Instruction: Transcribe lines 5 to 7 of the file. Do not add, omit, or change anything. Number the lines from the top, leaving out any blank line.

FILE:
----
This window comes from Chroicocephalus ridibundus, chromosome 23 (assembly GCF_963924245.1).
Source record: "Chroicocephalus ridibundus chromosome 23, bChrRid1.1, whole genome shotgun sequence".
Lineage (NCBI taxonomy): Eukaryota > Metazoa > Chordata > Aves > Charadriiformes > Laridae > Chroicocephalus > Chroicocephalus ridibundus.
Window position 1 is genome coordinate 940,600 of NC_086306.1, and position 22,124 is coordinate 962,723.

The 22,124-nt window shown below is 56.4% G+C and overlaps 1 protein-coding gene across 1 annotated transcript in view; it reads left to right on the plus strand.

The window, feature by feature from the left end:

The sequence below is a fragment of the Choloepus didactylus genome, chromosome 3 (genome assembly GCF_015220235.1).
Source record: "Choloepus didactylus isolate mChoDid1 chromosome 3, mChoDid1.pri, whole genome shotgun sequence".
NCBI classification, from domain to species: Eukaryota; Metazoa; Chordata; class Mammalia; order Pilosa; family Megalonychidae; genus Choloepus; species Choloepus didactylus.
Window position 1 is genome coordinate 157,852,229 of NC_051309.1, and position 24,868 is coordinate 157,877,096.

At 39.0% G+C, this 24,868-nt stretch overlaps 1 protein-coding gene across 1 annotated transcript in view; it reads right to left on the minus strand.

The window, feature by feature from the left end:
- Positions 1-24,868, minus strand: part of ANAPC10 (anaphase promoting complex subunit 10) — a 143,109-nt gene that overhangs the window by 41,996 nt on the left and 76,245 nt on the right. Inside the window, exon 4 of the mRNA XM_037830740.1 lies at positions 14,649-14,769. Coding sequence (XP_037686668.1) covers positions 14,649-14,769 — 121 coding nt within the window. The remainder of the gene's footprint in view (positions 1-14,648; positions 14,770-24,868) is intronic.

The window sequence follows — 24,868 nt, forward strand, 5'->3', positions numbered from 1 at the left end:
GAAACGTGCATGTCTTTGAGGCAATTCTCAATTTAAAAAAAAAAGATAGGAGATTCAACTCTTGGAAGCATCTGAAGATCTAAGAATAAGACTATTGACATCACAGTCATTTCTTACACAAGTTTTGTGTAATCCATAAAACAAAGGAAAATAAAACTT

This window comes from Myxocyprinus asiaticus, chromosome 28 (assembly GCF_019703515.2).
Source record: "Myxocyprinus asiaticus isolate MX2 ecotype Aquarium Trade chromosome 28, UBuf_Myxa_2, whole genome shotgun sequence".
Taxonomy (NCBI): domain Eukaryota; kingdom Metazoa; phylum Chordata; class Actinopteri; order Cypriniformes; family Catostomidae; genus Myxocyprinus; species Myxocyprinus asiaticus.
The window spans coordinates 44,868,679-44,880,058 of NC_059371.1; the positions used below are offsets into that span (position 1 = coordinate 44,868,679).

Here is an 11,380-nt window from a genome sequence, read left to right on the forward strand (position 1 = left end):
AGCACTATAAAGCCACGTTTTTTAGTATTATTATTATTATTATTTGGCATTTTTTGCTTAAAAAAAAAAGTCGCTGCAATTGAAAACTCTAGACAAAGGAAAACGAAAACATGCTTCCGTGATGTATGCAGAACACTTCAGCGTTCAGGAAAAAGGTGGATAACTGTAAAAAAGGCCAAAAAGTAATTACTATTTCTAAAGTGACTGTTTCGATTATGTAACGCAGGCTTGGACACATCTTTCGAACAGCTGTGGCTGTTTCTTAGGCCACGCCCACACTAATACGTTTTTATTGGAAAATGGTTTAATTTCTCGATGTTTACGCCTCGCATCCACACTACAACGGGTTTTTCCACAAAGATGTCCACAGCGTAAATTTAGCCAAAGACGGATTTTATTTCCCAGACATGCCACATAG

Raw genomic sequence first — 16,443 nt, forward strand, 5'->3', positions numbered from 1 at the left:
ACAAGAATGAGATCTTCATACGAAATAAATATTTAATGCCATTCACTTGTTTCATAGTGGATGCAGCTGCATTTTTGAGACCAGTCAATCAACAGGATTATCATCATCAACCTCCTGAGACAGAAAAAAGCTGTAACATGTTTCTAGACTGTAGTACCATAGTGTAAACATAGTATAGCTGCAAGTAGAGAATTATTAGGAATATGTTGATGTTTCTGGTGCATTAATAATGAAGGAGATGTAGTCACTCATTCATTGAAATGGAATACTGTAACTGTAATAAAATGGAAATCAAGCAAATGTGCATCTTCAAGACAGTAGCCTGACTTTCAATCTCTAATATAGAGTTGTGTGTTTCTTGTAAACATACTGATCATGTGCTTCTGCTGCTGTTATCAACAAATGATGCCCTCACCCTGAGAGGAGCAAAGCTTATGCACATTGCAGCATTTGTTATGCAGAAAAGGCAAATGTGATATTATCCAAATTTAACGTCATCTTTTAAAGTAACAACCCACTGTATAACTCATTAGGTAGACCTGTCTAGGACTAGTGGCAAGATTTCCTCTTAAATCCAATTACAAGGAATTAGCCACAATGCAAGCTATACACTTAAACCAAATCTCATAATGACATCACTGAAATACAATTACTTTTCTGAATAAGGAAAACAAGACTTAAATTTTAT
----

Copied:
The 22,124-nt window shown below is 56.4% G+C and overlaps 1 protein-coding gene across 1 annotated transcript in view; it reads left to right on the plus strand.

The window, feature by feature from the left end:

The sequence below is a fragment of the Choloepus didactylus genome, chromosome 3 (genome assembly GCF_015220235.1).